‘Unless we look at more systemic change and a collective responsibility and collective solutions, we can make whatever changes we want’
You can change me, change the head coach, change the captain, but we’re only setting up future leaders for failure’
England director Ashley Giles said he felt the responsibility for their Ashes series loss in Australia but warned that getting rid of the current leadership without bringing in systemic change was not the answer to their problems in red-ball cricket.
England have lost the first three matches in the Ashes series and are playing only for pride in the remaining two Tests in Sydney and Hobart.
It has been an abysmal 12 months in Test cricket for England, who lost four series in a year for the first time.
“Being here now in this position, I absolutely feel the responsibility of losing this Ashes series,” Giles told reporters at the Sydney Cricket Ground on Tuesday. “Absolutely, we all do, and we can only apologise.”
“I know there will be a lot of emotion, a lot of anger about how we’ve lost it but we know it’s not an easy place to come. We can’t kid ourselves. In 34 years we’ve come here and won once.”
“We’ll review the tour and there will be a full review, everything will be on the table.”
Captain Joe Root and coach Chris Silverwood have come in for heavy criticism, with pressure on the pair growing since England lost the third test in Melbourne by an innings and 14 runs.
Giles said that hasty changes to the England and Wales Cricket Board (ECB) or test team leadership would not solve the issues.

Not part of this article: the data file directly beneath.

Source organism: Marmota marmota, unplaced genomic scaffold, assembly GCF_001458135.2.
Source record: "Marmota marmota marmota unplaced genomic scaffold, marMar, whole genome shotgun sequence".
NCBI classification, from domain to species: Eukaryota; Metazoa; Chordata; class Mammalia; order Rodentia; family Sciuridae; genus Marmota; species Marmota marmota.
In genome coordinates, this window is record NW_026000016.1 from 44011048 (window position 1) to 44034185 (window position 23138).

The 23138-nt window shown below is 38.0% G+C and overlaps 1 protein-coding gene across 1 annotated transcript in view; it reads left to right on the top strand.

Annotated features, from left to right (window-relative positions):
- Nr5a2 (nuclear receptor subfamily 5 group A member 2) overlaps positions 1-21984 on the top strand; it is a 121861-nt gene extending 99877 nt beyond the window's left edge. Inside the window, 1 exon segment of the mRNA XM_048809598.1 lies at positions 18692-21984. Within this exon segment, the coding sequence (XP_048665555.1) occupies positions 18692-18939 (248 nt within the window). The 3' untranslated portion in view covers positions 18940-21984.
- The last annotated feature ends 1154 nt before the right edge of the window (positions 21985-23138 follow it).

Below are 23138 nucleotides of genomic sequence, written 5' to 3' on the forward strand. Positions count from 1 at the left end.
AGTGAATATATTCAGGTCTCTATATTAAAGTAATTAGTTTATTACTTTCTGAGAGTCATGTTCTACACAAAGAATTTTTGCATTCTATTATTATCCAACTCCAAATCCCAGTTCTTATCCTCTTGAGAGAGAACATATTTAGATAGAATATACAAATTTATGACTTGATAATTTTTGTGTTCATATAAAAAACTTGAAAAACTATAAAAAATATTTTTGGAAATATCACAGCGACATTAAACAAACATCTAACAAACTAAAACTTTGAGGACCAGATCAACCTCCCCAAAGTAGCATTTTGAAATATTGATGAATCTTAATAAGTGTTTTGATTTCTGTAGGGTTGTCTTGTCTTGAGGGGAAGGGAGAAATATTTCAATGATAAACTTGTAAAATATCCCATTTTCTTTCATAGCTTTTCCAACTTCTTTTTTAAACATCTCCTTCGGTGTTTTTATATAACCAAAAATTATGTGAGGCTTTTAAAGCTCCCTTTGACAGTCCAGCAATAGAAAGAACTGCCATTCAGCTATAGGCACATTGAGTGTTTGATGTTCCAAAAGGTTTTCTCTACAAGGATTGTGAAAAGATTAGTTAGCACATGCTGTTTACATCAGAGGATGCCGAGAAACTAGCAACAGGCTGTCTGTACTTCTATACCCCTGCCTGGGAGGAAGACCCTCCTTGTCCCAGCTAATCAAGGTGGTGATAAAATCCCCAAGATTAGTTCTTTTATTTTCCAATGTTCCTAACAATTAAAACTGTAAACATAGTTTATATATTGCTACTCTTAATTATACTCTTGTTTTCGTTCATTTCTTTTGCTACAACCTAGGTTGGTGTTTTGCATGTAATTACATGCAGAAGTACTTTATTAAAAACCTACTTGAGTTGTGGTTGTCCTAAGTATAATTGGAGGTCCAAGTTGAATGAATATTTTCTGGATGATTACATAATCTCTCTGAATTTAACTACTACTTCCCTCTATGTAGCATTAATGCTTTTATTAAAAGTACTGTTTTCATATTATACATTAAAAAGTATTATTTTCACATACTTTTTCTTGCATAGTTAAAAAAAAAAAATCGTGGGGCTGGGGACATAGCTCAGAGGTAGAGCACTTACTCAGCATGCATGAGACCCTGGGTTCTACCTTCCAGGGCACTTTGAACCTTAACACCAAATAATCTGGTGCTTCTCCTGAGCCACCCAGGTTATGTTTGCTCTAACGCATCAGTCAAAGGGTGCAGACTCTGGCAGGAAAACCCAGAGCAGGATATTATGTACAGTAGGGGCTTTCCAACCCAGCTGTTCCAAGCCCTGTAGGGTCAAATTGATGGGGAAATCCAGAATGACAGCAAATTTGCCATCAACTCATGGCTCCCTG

“If it was a failing of this leadership, then fine, I’d take that, I’m at peace with accountability,” Giles said.
“Unless we look at more systemic change and a collective responsibility and collective solutions, we can make whatever changes we want.”
“You can change me, change the head coach, change the captain, but we’re only setting up future leaders for failure. That’s all we’re doing. We’re only pushing it down the road.”
While England may pick up wins over teams below them in the rankings it was important to focus on finding a way to win in the most difficult conditions, he said.
“What’s important is that we don’t try to paper over the cracks,” Giles added.
“We could easily go to West Indies and win, then win this summer. I think we still need to be truly focused on finding a way we can compete in Australia and in India.”
Source: Read Full Article